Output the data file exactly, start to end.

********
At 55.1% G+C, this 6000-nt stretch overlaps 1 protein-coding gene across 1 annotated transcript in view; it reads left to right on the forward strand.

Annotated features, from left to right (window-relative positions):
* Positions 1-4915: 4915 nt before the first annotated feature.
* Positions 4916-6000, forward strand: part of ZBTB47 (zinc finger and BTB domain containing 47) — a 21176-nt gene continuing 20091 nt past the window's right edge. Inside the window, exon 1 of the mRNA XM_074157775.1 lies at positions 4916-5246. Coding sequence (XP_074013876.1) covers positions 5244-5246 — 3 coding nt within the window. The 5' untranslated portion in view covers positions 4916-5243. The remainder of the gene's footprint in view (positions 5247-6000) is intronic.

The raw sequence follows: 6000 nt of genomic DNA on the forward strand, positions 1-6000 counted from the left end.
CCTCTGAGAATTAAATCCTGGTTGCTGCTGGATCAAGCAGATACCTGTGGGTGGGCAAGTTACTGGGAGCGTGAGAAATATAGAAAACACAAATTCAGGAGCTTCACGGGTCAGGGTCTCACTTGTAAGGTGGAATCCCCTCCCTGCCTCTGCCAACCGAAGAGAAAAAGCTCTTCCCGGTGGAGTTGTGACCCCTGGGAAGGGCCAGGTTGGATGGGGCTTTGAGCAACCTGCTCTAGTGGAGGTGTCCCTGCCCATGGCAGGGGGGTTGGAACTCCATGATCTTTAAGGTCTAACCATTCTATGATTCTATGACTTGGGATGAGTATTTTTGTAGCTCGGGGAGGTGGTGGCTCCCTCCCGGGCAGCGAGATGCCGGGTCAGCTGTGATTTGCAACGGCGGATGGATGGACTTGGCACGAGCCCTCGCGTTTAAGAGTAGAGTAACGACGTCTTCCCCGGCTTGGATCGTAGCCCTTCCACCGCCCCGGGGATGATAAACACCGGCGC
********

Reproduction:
At 55.1% G+C, this 6000-nt stretch overlaps 1 protein-coding gene across 1 annotated transcript in view; it reads left to right on the forward strand.

Annotated features, from left to right (window-relative positions):
* Positions 1-4915: 4915 nt before the first annotated feature.
* Positions 4916-6000, forward strand: part of ZBTB47 (zinc finger and BTB domain containing 47) — a 21176-nt gene continuing 20091 nt past the window's right edge. Inside the window, exon 1 of the mRNA XM_074157775.1 lies at positions 4916-5246. Coding sequence (XP_074013876.1) covers positions 5244-5246 — 3 coding nt within the window. The 5' untranslated portion in view covers positions 4916-5243. The remainder of the gene's footprint in view (positions 5247-6000) is intronic.

The raw sequence follows: 6000 nt of genomic DNA on the forward strand, positions 1-6000 counted from the left end.
CCTCTGAGAATTAAATCCTGGTTGCTGCTGGATCAAGCAGATACCTGTGGGTGGGCAAGTTACTGGGAGCGTGAGAAATATAGAAAACACAAATTCAGGAGCTTCACGGGTCAGGGTCTCACTTGTAAGGTGGAATCCCCTCCCTGCCTCTGCCAACCGAAGAGAAAAAGCTCTTCCCGGTGGAGTTGTGACCCCTGGGAAGGGCCAGGTTGGATGGGGCTTTGAGCAACCTGCTCTAGTGGAGGTGTCCCTGCCCATGGCAGGGGGGTTGGAACTCCATGATCTTTAAGGTCTAACCATTCTATGATTCTATGACTTGGGATGAGTATTTTTGTAGCTCGGGGAGGTGGTGGCTCCCTCCCGGGCAGCGAGATGCCGGGTCAGCTGTGATTTGCAACGGCGGATGGATGGACTTGGCACGAGCCCTCGCGTTTAAGAGTAGAGTAACGACGTCTTCCCCGGCTTGGATCGTAGCCCTTCCACCGCCCCGGGGATGATAAACACCGGCGC